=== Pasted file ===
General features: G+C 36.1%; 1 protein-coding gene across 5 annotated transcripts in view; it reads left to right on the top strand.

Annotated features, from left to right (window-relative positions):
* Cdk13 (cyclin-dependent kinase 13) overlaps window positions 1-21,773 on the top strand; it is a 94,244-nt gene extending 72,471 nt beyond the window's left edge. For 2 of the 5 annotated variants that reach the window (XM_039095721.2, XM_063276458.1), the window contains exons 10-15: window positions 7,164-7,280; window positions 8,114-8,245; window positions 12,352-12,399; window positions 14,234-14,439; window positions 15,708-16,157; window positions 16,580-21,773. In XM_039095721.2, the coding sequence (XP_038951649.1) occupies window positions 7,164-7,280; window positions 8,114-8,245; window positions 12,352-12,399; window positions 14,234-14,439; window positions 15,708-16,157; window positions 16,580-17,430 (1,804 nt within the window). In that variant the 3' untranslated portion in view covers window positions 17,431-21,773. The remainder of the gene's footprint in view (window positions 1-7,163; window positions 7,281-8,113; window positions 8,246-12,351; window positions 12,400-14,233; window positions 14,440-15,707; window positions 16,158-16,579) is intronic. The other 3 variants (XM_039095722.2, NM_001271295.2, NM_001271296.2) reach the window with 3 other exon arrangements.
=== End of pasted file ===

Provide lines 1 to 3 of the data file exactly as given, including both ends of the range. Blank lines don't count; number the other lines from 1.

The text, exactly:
General features: G+C 36.1%; 1 protein-coding gene across 5 annotated transcripts in view; it reads left to right on the top strand.

Annotated features, from left to right (window-relative positions):
* Cdk13 (cyclin-dependent kinase 13) overlaps window positions 1-21,773 on the top strand; it is a 94,244-nt gene extending 72,471 nt beyond the window's left edge. For 2 of the 5 annotated variants that reach the window (XM_039095721.2, XM_063276458.1), the window contains exons 10-15: window positions 7,164-7,280; window positions 8,114-8,245; window positions 12,352-12,399; window positions 14,234-14,439; window positions 15,708-16,157; window positions 16,580-21,773. In XM_039095721.2, the coding sequence (XP_038951649.1) occupies window positions 7,164-7,280; window positions 8,114-8,245; window positions 12,352-12,399; window positions 14,234-14,439; window positions 15,708-16,157; window positions 16,580-17,430 (1,804 nt within the window). In that variant the 3' untranslated portion in view covers window positions 17,431-21,773. The remainder of the gene's footprint in view (window positions 1-7,163; window positions 7,281-8,113; window positions 8,246-12,351; window positions 12,400-14,233; window positions 14,440-15,707; window positions 16,158-16,579) is intronic. The other 3 variants (XM_039095722.2, NM_001271295.2, NM_001271296.2) reach the window with 3 other exon arrangements.